Over the years, there has been subtle argument as to what the Synagogue Church of Nations [SCOAN] based in Ikotun area of Lagos State contributes to the state economy.
Just like the National Bureau of Statistics [NBS], the Lagos State Statistics office too has not been able to provide any information as to the number of visitors or pilgrims that visit Lagos State and end up at the Synagogue Church.
As absurd as that may sound, there are however, independent survey and other sources that provide stratified information for writers, students and industry practitioners.
African Travel Times Magazine recent discussions with relevant Lagos State tourism officials revealed deep lack of knowledge of how tourism arrivals are trapped, spending calculated and who qualified to be called a tourist are a new language in our administrative lexicon .
Like the National Bureau of Statistics of Nigeria [NBS] was accused by this same publication of doing much harm to the tourism industry, by undermining the contribution of the sector to the Gross Domestic Product [GDP] that ultimately led to the scrapping of the federal ministry of tourism and culture.
A state like Lagos State with a full fledge Ministry of Tourism, Arts and Culture could also be accused of complaisance of undermining travel and tourism contribution to the economy of the state.
Both NBS and Lagos State relevant statistics agency’s inability to use modern and internationally-prescribed standards for measuring Nigeria and Lagos State’s travel and tourism contribution to national GDP and Lagos State, have failed the sector over the years for limiting its tracking to mere accommodation and food services/arts, entertainment, and recreation.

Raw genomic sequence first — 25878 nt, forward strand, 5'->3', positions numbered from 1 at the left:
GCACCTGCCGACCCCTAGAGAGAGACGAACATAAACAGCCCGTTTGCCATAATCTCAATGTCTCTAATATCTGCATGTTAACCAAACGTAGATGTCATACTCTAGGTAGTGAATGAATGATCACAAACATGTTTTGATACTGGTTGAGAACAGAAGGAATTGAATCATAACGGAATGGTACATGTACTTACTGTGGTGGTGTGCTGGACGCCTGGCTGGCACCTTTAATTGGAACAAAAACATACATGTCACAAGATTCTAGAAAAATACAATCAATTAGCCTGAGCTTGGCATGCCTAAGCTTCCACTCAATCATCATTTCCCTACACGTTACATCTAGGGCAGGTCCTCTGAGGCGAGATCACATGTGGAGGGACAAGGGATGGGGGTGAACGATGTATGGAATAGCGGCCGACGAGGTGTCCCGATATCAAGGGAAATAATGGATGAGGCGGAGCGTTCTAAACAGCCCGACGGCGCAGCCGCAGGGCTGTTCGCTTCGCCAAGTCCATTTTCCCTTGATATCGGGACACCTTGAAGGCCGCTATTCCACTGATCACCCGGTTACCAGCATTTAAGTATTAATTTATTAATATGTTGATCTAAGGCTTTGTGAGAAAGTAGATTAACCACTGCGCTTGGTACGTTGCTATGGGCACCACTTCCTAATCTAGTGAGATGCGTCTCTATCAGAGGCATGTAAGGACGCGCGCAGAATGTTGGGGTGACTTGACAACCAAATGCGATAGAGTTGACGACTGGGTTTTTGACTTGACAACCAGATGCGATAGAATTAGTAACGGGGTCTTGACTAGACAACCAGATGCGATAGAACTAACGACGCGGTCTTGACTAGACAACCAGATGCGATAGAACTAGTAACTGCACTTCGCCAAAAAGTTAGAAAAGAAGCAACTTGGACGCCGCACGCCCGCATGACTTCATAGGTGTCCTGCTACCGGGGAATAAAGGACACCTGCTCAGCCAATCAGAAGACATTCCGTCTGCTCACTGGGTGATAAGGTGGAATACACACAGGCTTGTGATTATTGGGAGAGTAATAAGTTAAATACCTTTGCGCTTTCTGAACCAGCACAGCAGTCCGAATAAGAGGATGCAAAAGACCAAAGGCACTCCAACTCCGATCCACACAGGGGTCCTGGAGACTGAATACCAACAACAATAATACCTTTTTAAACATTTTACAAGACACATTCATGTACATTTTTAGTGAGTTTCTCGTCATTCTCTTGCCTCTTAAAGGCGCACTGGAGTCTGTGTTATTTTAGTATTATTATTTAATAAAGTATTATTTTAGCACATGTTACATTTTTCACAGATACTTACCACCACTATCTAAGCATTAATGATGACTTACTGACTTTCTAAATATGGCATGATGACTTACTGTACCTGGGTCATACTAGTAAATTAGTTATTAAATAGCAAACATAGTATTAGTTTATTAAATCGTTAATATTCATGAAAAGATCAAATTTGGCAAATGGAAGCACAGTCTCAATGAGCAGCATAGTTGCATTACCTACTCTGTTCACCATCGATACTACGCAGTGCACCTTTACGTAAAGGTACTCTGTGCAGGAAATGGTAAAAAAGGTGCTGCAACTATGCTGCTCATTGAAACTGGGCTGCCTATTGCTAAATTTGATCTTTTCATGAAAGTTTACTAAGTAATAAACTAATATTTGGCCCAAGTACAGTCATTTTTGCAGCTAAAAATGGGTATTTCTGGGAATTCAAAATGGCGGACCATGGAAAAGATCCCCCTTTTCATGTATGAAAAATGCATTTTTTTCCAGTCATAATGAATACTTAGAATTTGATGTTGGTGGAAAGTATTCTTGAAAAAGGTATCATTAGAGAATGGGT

These failures by both the federal and state agencies have denied an industry that is today the largest employer of labour in Nigeria and Lagos State respectively, a well-earned pride of place.
Till date, the two levels of governments have failed to capture international conventions and agreements of the United Nations Statistical Commission approved in 2000, neither have they used the Tourism Satellite Account [TSA] conceptual framework as a new international standard in measuring the sector’s contribution to the GDP.
The TSA takes the form of a basic system of concepts, classifications, definitions, tables, and aggregates linked [“satellite”] to the standard tables of 1993 System of National Accounts [SNA] from a functional perspective.
The TSA aggregates [such as tourism GDP and related indicators] are comparable with other internationally-recognized macroeconomic aggregates and compilations.
The method is a physical indicator associated to the flow of visitors [number of tourism displacements – trips by overnight and same day visitors and their characteristics – as well as overnights] and continues to be a basis of the measurement of tourism from the demand side, but it is no less true that countries now need additional information and indicators to improve the measurement of the economic contribution of tourism.
Without doubt, the estimation of the expenditure associated to the different forms of tourism [inbound, domestic, and outbound] is the main priority.
In the case of inbound and outbound tourism, the measurement and characterization of flows of visitors is usually based on that of non-residents entering the country for a duration of less than a year, and is performed at the borders, either using entry/departure cards, or using surveys at the borders, which at the moment the non-residents usually leave the country. Although few countries, combine in an integrated manner, both instruments [administrative controls and surveys].
Assumed that the federal government and Lagos State officials lack the scientific knowledge of capturing tourist traffic, spending and earning patterns in general, the old-school-way of physical capturing suffices here.
Not too long ago, The Guardian Newspaper of United Kingdom published an article with a headline “Lagos Businesses Cash in on Lure of Super Pastor T.B Joshua” with a rider ‘Hotels, Shops, and Touts in district of Ikotun are doing a roaring trade as church draws visitors from around the world’.